World’s Largest Trial: Aspirin vs Recurring Cancer
Aspirin has seen documented used since way back in the times of ancient Greece. Alright, so it wasn’t just a pill you could pop back then, but certain plant extracts were found to alleviate headaches, pains and fevers.
And what these plant extracts have in common with the aspirin we deal with today is their active ingredient: salicylic acid.
Hippocrates, considered the “father of modern medicine” from his work around 400 BC, documented using a powder he made from these plant extracts, such as willow bark, and it helping to alleviate aches and pains.
Flash forwards a couple of thousand years and the powder’s makeup has been tweaked and perfected and pressed into tablet form. It’s now used to treat all of those symptoms but also swelling and inflammation, joint pain, and even heart attacks and strokes.
It’s also thought that aspirin reduces the overall risk of getting and dying from cancer, as well as preventing some cancers from returning – something that is widely and fiercely debated.
Now the world’s largest clinical trial has begun in the UK to put an end to that debate once and for all. And if it’s proven to work, it could provide a cheap but effective way to help more cancer patients survive.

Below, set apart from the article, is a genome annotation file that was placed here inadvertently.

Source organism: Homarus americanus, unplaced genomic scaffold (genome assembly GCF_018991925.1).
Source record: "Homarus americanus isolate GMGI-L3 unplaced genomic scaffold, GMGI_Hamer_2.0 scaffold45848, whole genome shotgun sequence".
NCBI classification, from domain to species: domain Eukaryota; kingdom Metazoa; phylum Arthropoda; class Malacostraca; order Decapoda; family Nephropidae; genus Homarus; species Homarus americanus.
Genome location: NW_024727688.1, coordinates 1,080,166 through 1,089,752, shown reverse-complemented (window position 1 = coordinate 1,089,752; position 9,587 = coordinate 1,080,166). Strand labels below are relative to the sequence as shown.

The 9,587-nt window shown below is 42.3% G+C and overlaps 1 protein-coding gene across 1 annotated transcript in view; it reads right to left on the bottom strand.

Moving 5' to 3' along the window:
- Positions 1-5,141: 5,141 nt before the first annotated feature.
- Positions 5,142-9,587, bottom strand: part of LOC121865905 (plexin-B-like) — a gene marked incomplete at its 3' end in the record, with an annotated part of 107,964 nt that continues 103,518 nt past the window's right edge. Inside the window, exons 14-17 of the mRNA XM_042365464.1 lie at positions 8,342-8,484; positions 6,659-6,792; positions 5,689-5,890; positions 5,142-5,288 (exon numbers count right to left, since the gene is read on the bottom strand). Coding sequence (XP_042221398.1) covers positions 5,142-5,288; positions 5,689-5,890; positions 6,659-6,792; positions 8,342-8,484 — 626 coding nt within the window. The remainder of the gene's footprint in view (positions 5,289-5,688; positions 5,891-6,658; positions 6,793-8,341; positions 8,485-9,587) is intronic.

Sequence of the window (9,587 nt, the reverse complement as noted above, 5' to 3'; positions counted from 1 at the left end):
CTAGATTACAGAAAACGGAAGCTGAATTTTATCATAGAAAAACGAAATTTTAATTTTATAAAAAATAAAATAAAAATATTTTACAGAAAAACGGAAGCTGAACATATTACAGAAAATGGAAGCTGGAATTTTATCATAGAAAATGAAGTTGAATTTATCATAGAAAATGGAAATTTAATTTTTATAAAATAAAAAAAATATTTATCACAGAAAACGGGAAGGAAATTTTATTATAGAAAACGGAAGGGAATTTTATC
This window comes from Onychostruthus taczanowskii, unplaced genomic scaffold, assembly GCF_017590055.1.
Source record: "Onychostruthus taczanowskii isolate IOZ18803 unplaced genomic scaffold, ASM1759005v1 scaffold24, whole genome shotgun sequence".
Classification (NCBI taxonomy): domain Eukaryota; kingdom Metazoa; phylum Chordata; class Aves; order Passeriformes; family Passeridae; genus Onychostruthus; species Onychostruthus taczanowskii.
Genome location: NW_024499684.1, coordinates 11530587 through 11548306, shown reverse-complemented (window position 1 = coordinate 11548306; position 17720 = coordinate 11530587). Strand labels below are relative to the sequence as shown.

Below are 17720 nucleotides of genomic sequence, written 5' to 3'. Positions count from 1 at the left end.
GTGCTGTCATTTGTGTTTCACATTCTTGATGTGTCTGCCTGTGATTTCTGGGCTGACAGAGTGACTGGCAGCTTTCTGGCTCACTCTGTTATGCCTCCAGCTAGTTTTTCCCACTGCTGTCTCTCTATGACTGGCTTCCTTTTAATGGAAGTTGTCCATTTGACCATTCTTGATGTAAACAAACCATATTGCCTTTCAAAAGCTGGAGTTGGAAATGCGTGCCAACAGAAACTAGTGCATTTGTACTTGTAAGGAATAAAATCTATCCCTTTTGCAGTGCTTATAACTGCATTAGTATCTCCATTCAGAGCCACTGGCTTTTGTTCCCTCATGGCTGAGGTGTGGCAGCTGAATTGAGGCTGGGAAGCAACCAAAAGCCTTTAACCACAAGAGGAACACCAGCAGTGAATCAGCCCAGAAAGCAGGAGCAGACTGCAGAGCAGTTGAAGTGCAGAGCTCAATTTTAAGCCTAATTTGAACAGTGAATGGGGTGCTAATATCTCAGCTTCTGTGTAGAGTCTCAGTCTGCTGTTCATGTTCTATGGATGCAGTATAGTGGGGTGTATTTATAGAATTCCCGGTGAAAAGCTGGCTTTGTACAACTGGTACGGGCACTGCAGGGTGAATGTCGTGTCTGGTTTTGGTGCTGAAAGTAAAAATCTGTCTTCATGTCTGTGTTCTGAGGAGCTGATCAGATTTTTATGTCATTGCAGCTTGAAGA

The study, funded by the NIHR (the research arm of the NHS) and Cancer Research UK, will involve more than 10,000 people from 100 centres across the UK, and last up to 12 years. Each of the study participants either still needs to be receiving or have previously had treatment for early cancer.
The patients in the trial will be split into three groups and take a tablet every day for five years. This tablet could either contain 100mg of aspirin, 300mg, or it could just be a sugar pill placebo (for the control group). The researchers will then check periodically for any recurrences of the patients’ cancer.
Professor Ruth Langley, from University College London, is the lead researcher in the trial and explained that so far there hasn’t been a randomised trial to give clear proof as to the cancer benefits aspirin may hold.
“If we find that aspirin does stop these cancers from returning, it could change future treatment, providing a cheap and simple way to help stop cancer coming back and helping more people survive,” she said.
However, Professor Langley warns that taking aspirin every day is not something that people should try at home without medical advice, as the medication is not suitable for everyone. Doing so comes with a serious health warning about possible side effects, such as ulcers, or even bleeding from the stomach or brain.
Cancer Research UK’s Dr Fiona Reddington described aspirin’s possible effects on cancer as fascinating and is hoping the trial will provide the clear answers we’re all looking for.
“The trial is especially exciting as cancers that recur are often harder to treat,” she said, “so finding a cheap and effective way to prevent this is potentially game-changing for patients.”